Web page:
Fundamental to all research conducted in Sweden is the principle of freedom of research. Freedom of research is a constitutionally protected right that is expressed in more detail in Chapter 1. Section 6 of the Swedish Higher Education Act, which states that research problems may be freely chosen, research methods may be freely developed and research results may be freely published. Copyright, i.e. the right of authors, artists and photographers to their works, is also a constitutionally protected right that is regulated in more detail in the Copyright to Literary and Artistic Works Act, more commonly known as the Copyright Protection Act.

Several higher education institutions have adopted or intend to adopt guidelines for handling research data, with rules for how research data should be handled. This is probably a consequence of the Swedish Research Council’s requirement that those who receive grants from the Council are to have a data management plan. For the trade unions, the matter often comes up when a higher education institution calls for a co-determination negotiation with local trade unions on proposed guidelines.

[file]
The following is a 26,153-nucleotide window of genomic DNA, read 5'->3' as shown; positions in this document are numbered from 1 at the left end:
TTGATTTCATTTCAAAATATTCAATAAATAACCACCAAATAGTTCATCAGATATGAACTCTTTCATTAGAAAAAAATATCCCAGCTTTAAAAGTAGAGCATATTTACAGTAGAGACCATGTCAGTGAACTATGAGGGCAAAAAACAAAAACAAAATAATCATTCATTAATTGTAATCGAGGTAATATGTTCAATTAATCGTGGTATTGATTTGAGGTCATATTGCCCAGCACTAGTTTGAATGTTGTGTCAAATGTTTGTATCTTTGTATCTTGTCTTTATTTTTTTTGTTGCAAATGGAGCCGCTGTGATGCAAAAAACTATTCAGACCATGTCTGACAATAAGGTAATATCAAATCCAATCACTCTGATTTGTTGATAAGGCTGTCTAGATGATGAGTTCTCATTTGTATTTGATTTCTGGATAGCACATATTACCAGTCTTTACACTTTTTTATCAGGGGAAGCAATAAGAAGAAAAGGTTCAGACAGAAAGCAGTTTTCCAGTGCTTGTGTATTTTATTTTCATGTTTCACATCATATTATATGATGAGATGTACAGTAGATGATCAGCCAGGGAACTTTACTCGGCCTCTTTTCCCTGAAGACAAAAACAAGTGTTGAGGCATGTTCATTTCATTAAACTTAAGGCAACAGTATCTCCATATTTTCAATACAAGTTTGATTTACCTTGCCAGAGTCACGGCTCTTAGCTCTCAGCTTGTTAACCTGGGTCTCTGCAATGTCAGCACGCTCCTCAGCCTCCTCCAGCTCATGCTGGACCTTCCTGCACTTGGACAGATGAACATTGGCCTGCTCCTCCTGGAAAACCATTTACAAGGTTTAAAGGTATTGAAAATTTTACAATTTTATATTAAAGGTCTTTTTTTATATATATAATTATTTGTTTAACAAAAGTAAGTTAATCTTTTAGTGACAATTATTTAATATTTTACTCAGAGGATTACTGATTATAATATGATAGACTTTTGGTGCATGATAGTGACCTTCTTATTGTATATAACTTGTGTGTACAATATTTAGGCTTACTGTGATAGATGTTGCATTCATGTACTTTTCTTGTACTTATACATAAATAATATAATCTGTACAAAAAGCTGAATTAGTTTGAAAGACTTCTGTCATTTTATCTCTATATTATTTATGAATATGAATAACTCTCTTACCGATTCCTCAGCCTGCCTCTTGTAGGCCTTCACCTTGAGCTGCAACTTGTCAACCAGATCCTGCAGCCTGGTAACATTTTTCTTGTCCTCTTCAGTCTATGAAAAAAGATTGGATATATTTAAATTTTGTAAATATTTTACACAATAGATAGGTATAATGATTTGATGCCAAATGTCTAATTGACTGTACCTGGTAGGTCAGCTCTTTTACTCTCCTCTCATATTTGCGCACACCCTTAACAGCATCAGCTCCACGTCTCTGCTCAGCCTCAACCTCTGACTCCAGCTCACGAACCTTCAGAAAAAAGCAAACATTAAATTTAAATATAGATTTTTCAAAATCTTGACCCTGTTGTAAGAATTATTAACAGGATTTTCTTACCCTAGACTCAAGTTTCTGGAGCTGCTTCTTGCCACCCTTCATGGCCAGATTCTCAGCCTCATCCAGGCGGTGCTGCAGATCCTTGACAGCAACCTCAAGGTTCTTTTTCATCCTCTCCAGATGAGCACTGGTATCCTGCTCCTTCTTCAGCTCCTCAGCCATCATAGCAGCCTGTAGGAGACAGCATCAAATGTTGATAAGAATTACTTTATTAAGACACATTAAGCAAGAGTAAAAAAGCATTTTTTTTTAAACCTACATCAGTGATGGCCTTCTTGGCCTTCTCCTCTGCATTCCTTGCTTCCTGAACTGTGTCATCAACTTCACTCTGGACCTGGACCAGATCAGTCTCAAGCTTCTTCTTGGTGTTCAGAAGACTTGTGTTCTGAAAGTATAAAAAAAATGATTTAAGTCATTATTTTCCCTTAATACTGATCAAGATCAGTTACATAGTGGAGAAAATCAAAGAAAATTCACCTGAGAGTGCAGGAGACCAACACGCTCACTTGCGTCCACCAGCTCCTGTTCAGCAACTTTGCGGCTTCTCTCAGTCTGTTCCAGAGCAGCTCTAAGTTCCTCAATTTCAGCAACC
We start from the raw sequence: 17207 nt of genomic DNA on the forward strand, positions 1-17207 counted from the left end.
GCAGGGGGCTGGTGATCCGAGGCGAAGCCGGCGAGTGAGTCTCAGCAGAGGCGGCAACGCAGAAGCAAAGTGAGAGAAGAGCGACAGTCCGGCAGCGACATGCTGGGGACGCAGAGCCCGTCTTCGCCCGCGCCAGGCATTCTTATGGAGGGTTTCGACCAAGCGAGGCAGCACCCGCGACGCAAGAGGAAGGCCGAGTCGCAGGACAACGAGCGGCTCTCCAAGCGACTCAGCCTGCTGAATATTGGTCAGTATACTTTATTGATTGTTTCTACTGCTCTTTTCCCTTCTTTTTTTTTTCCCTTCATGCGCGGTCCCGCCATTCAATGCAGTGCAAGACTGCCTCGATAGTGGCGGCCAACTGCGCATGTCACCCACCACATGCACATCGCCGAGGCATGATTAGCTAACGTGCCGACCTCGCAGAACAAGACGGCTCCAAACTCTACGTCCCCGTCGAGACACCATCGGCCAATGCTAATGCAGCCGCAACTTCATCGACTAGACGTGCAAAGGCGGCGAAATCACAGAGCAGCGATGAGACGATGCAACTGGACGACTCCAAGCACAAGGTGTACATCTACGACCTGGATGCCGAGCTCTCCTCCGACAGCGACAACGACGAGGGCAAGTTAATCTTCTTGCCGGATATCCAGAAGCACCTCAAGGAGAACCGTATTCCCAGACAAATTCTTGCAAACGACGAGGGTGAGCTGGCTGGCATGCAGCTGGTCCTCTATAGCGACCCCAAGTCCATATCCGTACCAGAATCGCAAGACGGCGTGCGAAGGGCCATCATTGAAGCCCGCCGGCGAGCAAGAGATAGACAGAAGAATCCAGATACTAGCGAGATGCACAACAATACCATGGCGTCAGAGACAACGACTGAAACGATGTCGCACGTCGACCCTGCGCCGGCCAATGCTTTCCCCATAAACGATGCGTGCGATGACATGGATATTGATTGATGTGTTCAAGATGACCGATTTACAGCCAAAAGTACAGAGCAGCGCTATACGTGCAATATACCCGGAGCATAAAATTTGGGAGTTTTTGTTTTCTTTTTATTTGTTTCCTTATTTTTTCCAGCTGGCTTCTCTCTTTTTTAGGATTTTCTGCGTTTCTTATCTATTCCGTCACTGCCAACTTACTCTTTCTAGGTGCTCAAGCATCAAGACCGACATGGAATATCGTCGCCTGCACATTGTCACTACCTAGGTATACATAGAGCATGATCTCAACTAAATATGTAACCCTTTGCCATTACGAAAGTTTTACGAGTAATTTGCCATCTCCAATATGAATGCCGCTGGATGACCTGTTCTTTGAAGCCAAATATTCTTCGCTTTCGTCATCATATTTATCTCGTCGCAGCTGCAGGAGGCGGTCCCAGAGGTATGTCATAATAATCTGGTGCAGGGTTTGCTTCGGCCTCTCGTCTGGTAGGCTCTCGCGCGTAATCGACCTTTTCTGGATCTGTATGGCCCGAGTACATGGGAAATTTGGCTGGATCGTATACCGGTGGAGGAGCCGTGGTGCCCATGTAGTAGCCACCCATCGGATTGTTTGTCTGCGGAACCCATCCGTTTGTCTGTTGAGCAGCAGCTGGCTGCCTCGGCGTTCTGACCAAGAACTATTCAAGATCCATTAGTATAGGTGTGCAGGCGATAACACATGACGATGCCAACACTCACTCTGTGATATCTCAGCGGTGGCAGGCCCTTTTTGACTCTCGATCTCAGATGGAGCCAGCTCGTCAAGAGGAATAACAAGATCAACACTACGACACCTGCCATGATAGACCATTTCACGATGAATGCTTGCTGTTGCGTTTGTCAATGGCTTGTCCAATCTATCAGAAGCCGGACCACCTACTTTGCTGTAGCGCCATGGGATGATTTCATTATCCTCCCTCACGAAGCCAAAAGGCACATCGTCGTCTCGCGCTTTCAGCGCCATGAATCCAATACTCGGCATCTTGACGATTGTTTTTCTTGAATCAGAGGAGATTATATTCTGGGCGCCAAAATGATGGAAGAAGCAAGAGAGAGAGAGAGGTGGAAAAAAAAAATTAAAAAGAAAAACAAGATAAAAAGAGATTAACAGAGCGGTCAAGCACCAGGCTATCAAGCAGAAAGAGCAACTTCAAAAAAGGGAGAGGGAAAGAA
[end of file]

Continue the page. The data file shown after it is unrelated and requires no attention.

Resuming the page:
It is often stated that the purpose of guidelines from a higher education institution is that the institution wants to create rules and guidelines for handling and making research results and research data available based on current regulations, the EU data protection regulation (GDPR) and requirements from research funders. In guidelines of this kind, employed researchers are granted the copyright to research results that they have produced in some cases, but in other cases not. It should be emphasised that a guideline is a unilateral employer document that does not infringe on the rights of individuals, e.g. copyright protection.

A condition for receiving a grant from the Swedish Research Council is the requirement that research articles are published so that everyone can read them free of charge on the internet. When following up its grants, the Council only approves articles that have been published in accordance with the requirements for open access.

Research results can be made openly available in several different ways, but in general this means that the author gives everyone the right to read, download, copy and distribute their publication on the internet. However, this does not mean that someone else may distort the work and the copyright holder’s name must be stated clearly when the work is reused.